If your circumstances have changed since the Court issued your child support order, it is possible to get that order modified by filing a motion with the Court and attending a hearing. However, it’s important to note that there must be a material and substantial change in circumstances for the Court to consider modifying your child support order—simply wanting to pay less is not enough.
If you successfully get your child support order modified, it is also essential that you comply with the terms of that new order. Failure to do so could result in serious consequences such as wage garnishment or jail time.
What Happens If the Parent Ordered to Pay Child Support Dies Before the Child Is Emancipated?
The death of a parent ordered to pay child support can have a significant financial impact on the family, especially if the deceased was the primary wage earner. If you are a custodial parent in Colorado and your former partner has died, it’s essential to understand your rights and options. In most cases, the non-custodial parent’s estate will be responsible for paying any unpaid child support obligations.
If there are insufficient assets in the estate to cover the unpaid child support, the custodial parent may be able to collect from other sources, such as life insurance benefits or Social Security survivor benefits. However, these benefits are not always available or may not be enough to cover the total amount of unpaid child support. Custodial parents should also be aware that if they received public assistance when their former spouse died, they might be required to repay some or all of those benefits from the deceased’s estate. Consult with your child support lawyer to review your options.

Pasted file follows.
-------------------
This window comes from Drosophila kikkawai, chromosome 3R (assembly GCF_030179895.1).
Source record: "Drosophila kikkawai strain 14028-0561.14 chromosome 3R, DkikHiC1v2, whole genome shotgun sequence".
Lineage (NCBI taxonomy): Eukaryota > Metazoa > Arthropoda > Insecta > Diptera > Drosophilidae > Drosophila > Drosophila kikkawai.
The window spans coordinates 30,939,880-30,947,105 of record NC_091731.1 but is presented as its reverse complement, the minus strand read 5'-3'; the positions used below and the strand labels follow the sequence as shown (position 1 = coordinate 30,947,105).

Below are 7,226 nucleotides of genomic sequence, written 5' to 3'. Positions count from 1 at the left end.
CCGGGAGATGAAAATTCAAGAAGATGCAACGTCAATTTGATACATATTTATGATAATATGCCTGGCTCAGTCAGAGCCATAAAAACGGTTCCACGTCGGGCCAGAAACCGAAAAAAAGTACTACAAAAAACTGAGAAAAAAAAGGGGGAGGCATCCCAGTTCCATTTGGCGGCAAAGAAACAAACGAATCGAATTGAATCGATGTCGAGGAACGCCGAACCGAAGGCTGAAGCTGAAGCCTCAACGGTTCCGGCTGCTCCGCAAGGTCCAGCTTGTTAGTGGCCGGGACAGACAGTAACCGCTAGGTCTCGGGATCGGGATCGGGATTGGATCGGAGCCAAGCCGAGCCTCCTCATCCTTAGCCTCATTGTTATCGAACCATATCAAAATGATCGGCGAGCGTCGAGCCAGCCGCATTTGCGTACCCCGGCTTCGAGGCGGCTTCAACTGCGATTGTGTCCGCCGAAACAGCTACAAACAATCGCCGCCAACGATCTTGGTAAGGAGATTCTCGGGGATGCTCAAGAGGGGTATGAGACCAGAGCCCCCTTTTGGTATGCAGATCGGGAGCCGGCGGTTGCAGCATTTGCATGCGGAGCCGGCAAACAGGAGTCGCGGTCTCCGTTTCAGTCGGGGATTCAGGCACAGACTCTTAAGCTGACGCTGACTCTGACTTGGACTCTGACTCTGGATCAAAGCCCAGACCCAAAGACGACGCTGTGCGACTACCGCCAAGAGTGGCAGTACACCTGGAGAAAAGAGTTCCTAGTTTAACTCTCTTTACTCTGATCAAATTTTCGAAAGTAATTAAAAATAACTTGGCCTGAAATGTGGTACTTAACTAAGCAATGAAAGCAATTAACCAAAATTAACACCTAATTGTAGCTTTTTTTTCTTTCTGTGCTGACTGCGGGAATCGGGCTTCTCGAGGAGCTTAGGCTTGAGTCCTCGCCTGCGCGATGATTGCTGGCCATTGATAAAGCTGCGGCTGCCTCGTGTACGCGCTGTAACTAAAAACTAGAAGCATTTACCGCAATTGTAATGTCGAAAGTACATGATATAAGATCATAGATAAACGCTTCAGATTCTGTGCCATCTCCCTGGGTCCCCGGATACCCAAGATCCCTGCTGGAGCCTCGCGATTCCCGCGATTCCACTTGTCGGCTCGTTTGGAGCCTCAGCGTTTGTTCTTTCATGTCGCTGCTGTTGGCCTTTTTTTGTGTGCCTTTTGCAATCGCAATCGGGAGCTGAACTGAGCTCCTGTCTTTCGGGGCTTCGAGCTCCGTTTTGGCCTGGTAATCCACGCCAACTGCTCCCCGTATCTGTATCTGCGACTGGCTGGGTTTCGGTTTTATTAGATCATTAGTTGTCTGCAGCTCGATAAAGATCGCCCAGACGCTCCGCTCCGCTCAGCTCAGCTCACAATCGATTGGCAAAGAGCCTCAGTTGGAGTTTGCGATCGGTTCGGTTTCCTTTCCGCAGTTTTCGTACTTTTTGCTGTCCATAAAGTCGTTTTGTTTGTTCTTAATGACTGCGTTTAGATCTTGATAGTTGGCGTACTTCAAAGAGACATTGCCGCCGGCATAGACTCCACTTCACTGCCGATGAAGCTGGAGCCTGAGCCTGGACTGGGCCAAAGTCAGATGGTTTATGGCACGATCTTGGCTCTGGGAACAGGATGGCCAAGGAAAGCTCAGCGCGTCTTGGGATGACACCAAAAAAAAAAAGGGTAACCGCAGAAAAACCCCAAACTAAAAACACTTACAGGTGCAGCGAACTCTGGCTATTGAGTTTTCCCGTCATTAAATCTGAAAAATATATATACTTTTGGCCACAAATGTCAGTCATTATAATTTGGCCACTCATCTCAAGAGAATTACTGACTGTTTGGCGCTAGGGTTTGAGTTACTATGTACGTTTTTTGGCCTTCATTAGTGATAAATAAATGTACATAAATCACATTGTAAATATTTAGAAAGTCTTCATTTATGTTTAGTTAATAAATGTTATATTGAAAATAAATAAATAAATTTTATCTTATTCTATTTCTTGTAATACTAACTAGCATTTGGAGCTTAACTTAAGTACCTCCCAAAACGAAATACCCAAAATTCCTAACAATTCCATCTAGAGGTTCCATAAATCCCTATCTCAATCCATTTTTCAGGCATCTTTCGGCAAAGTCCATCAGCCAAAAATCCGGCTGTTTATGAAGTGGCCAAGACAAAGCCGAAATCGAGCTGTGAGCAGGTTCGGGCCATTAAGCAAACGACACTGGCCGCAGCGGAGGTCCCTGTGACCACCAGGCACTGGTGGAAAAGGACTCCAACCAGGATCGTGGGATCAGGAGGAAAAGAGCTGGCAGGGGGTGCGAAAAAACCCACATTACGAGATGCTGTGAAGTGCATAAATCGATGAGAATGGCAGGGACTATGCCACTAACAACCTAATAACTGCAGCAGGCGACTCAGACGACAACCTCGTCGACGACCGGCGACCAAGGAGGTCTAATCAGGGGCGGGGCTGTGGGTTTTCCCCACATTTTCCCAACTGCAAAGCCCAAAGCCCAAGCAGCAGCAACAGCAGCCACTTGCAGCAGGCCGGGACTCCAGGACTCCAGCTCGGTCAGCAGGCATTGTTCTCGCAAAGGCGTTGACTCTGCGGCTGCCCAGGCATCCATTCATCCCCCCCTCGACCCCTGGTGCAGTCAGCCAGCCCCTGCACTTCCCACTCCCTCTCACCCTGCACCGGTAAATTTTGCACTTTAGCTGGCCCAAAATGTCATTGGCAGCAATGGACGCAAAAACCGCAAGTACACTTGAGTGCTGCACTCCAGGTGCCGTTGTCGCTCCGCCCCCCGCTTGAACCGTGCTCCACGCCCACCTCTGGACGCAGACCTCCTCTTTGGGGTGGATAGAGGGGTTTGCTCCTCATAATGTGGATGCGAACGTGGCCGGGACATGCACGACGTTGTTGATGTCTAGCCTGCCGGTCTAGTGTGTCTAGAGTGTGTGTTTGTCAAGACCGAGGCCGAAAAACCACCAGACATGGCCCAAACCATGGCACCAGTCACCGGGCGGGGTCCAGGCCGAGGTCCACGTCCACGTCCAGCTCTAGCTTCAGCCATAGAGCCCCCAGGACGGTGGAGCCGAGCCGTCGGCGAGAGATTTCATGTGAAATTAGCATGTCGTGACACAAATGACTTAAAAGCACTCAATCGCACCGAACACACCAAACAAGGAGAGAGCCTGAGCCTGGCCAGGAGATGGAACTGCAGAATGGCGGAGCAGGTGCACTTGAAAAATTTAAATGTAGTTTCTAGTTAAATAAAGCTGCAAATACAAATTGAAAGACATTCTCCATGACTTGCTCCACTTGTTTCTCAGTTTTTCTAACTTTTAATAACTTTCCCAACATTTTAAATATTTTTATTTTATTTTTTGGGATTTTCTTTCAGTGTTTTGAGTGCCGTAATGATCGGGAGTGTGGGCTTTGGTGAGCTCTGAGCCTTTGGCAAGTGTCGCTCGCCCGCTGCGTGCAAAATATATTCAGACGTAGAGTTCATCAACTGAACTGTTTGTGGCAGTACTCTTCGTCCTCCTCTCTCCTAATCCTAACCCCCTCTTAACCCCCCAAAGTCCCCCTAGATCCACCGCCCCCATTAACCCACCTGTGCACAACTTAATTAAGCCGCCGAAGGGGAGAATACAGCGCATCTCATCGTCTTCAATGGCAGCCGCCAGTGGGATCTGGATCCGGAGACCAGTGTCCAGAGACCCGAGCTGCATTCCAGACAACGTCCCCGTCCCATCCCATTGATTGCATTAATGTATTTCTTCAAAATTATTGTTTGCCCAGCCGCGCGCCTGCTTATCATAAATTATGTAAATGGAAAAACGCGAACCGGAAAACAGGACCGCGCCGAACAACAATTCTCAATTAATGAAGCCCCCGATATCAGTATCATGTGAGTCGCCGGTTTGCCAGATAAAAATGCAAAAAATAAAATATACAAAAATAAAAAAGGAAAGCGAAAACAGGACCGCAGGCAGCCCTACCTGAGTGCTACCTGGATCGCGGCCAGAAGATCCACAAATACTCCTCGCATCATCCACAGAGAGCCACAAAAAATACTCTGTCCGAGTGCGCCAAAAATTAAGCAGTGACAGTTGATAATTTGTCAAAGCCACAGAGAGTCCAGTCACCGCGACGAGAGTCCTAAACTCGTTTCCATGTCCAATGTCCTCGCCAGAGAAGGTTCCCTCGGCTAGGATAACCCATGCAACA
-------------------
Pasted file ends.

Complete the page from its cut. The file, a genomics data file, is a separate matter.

Can a Non-Custodial Parent Voluntarily Continue to Pay Child Support?
Non-custodial parents are not forced to stop providing financial support for their emancipated minor or when their child turns 19. For example, many parents choose to continue to pay child support while their child is enrolled in college.
Contact The Drake Law Firm for Help with Child Support
At The Drake Law Firm, we are here to answer your questions about child support. We can also assist with modifying or enforcing child support orders and handle any child custody or other child support issues you may have. To speak with a Golden, Colorado, family lawyer, call us today at (303) 261-8111 or fill out our online form here. We are here to help!
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The information in this blog post (“post”) is provided for general informational purposes only and may not reflect the current law in your jurisdiction. No information in this post should be construed as legal advice from the individual author or the law firm, nor is it intended to be a substitute for legal counsel on any subject matter. No reader of this post should act or refrain from acting based on any information included in or accessible through this post without seeking the appropriate legal or other professional advice on the particular facts and circumstances at issue from a lawyer licensed in the recipient’s state, country, or other appropriate licensing jurisdiction.